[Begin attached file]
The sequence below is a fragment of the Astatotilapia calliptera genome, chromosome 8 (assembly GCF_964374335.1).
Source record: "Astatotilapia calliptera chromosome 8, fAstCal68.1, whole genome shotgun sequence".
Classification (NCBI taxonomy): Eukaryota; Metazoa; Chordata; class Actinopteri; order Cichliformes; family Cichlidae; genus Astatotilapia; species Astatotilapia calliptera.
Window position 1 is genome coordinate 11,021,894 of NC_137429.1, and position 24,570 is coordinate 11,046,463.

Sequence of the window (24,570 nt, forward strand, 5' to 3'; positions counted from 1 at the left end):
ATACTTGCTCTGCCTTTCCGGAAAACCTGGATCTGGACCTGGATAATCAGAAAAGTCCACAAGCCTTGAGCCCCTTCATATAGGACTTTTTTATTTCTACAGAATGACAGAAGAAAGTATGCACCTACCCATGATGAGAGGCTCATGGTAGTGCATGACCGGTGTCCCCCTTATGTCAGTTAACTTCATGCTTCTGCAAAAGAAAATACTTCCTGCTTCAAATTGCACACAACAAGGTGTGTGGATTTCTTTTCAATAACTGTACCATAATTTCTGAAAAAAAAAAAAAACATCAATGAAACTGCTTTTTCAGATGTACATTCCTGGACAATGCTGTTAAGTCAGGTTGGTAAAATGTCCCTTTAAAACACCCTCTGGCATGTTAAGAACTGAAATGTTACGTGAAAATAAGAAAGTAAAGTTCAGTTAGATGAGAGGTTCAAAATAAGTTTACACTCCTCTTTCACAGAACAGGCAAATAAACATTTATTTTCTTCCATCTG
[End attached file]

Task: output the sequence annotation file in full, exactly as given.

The sequence below is a fragment of the Astatotilapia calliptera genome, chromosome 8 (assembly GCF_964374335.1).
Source record: "Astatotilapia calliptera chromosome 8, fAstCal68.1, whole genome shotgun sequence".
Classification (NCBI taxonomy): Eukaryota; Metazoa; Chordata; class Actinopteri; order Cichliformes; family Cichlidae; genus Astatotilapia; species Astatotilapia calliptera.
Window position 1 is genome coordinate 11,021,894 of NC_137429.1, and position 24,570 is coordinate 11,046,463.

Sequence of the window (24,570 nt, forward strand, 5' to 3'; positions counted from 1 at the left end):
ATACTTGCTCTGCCTTTCCGGAAAACCTGGATCTGGACCTGGATAATCAGAAAAGTCCACAAGCCTTGAGCCCCTTCATATAGGACTTTTTTATTTCTACAGAATGACAGAAGAAAGTATGCACCTACCCATGATGAGAGGCTCATGGTAGTGCATGACCGGTGTCCCCCTTATGTCAGTTAACTTCATGCTTCTGCAAAAGAAAATACTTCCTGCTTCAAATTGCACACAACAAGGTGTGTGGATTTCTTTTCAATAACTGTACCATAATTTCTGAAAAAAAAAAAAAACATCAATGAAACTGCTTTTTCAGATGTACATTCCTGGACAATGCTGTTAAGTCAGGTTGGTAAAATGTCCCTTTAAAACACCCTCTGGCATGTTAAGAACTGAAATGTTACGTGAAAATAAGAAAGTAAAGTTCAGTTAGATGAGAGGTTCAAAATAAGTTTACACTCCTCTTTCACAGAACAGGCAAATAAACATTTATTTTCTTCCATCTG